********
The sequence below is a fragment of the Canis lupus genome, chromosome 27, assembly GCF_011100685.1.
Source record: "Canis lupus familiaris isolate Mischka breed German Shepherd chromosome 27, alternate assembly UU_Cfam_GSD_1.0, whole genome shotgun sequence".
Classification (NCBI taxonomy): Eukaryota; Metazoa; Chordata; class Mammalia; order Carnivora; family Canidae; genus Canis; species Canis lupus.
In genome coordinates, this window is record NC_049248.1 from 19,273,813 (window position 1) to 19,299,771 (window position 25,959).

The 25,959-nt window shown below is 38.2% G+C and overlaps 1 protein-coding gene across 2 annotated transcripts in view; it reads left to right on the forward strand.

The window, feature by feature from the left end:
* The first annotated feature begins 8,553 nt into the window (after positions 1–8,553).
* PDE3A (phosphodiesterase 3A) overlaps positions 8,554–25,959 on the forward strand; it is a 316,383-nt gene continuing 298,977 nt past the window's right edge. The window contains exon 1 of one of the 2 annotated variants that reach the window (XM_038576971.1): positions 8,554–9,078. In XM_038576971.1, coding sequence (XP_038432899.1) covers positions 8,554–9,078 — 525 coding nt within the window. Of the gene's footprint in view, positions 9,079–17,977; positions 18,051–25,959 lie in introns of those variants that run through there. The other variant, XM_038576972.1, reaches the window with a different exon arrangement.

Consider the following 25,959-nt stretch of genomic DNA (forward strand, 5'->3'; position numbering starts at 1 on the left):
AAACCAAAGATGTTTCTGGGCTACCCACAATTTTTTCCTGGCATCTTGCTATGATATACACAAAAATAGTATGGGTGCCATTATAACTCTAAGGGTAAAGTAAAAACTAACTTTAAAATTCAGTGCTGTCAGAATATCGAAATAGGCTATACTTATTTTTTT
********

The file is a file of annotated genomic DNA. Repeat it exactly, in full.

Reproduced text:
The sequence below is a fragment of the Canis lupus genome, chromosome 27, assembly GCF_011100685.1.
Source record: "Canis lupus familiaris isolate Mischka breed German Shepherd chromosome 27, alternate assembly UU_Cfam_GSD_1.0, whole genome shotgun sequence".
Classification (NCBI taxonomy): Eukaryota; Metazoa; Chordata; class Mammalia; order Carnivora; family Canidae; genus Canis; species Canis lupus.
In genome coordinates, this window is record NC_049248.1 from 19,273,813 (window position 1) to 19,299,771 (window position 25,959).

The 25,959-nt window shown below is 38.2% G+C and overlaps 1 protein-coding gene across 2 annotated transcripts in view; it reads left to right on the forward strand.

The window, feature by feature from the left end:
* The first annotated feature begins 8,553 nt into the window (after positions 1–8,553).
* PDE3A (phosphodiesterase 3A) overlaps positions 8,554–25,959 on the forward strand; it is a 316,383-nt gene continuing 298,977 nt past the window's right edge. The window contains exon 1 of one of the 2 annotated variants that reach the window (XM_038576971.1): positions 8,554–9,078. In XM_038576971.1, coding sequence (XP_038432899.1) covers positions 8,554–9,078 — 525 coding nt within the window. Of the gene's footprint in view, positions 9,079–17,977; positions 18,051–25,959 lie in introns of those variants that run through there. The other variant, XM_038576972.1, reaches the window with a different exon arrangement.

Consider the following 25,959-nt stretch of genomic DNA (forward strand, 5'->3'; position numbering starts at 1 on the left):
AAACCAAAGATGTTTCTGGGCTACCCACAATTTTTTCCTGGCATCTTGCTATGATATACACAAAAATAGTATGGGTGCCATTATAACTCTAAGGGTAAAGTAAAAACTAACTTTAAAATTCAGTGCTGTCAGAATATCGAAATAGGCTATACTTATTTTTTT